Don't try to handle arbitrary surface formats inside your loop. If for some reason you can't just assume a fixed surface format, write wholly separate loops for each format. Write one loop that handles 24-bit source textures on a 24-bit output, a 32-bit source on a 24-bit output, etc., as needed. Libraries like liboil are meant to make this much easier if you need to handle a very large variety of formats, though I've no experience with that particular library myself.
You could also consider using SIMD instructions where appropriate. Also, you could probably split the screen into separate batches and use threading. You're massively under-utilizing your hardware with such a naive approach. Removing all the heavy casting might also help a lot; on a 32-bit machine, use nothing but 32-bit values in loops like these. Convertizing back and forth between 8-bit, 16-bit, and 32-bit values is not free. That also plays back into the "don't try to support arbitrary formats" inside your loop piece of advice. If you know your loop is handling only a particular format, you can make it much much faster. (16-bit or 32-bit is a wise choice; 24-bit does not align well).
There's also the obvious bit about how you're not using the GPU. Even if you want to avoid modern polygonal rendering, you could write this raycasting renderer as a compute shader. Which of course implicitly gives you SIMD and threading, but on a much larger and more capable scale than the CPU can provide.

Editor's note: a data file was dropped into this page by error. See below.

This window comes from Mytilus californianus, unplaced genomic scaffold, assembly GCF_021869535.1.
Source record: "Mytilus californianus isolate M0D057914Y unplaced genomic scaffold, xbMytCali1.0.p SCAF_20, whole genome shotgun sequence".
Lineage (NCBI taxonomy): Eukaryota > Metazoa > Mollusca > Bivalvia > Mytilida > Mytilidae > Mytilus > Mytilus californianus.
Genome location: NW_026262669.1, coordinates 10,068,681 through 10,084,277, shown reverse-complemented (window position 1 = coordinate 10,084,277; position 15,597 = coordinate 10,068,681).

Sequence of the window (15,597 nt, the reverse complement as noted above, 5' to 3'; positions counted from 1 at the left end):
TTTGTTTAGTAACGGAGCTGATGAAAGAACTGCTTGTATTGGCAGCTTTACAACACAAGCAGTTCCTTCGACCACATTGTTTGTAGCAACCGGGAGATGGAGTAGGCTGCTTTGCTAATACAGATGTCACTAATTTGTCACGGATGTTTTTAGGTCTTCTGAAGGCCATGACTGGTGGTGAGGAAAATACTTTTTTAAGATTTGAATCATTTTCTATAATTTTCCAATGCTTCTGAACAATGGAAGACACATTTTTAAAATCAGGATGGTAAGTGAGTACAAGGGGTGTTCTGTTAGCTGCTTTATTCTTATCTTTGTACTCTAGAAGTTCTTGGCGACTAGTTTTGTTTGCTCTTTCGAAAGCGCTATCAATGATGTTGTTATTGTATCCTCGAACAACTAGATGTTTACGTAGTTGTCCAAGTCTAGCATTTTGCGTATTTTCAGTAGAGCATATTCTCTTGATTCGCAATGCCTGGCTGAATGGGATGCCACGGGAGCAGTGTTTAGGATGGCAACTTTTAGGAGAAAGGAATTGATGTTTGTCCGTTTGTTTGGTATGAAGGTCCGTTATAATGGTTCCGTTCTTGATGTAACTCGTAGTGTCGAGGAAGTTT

As a bit of speculation: trying to use an early 90's rendering technique for a - by 90's standards - massive resolution (1,000,000 pixels is huge compared to the resolutions raycasting was used for, around 320x240 to 640x480, iirc). Also recall that these older games typically ran at a max of 16-bit color if not 8-bit paletted formats. The algorithm simply wasn't meant for today's market expectations. CPUs are significantly faster, of course, but I simply wouldn't be surprised if what you're trying to do is unfeasible; could be wrong.
So far as your note about void pointers, they're "represented" the same as any other pointer. There is no difference between a
void* and an
int* until you try to dereference the pointer or perform pointer arithmetic. Essentially,
int* p; int i = p; is roughly equivalent to
void* p; int i = *(int*)((char*)p + 20 * sizeof(int));, excepting any potential aliasing violations (casting pointers like you're doing is technically undefined behavior, though most compilers do exactly what you'd expect).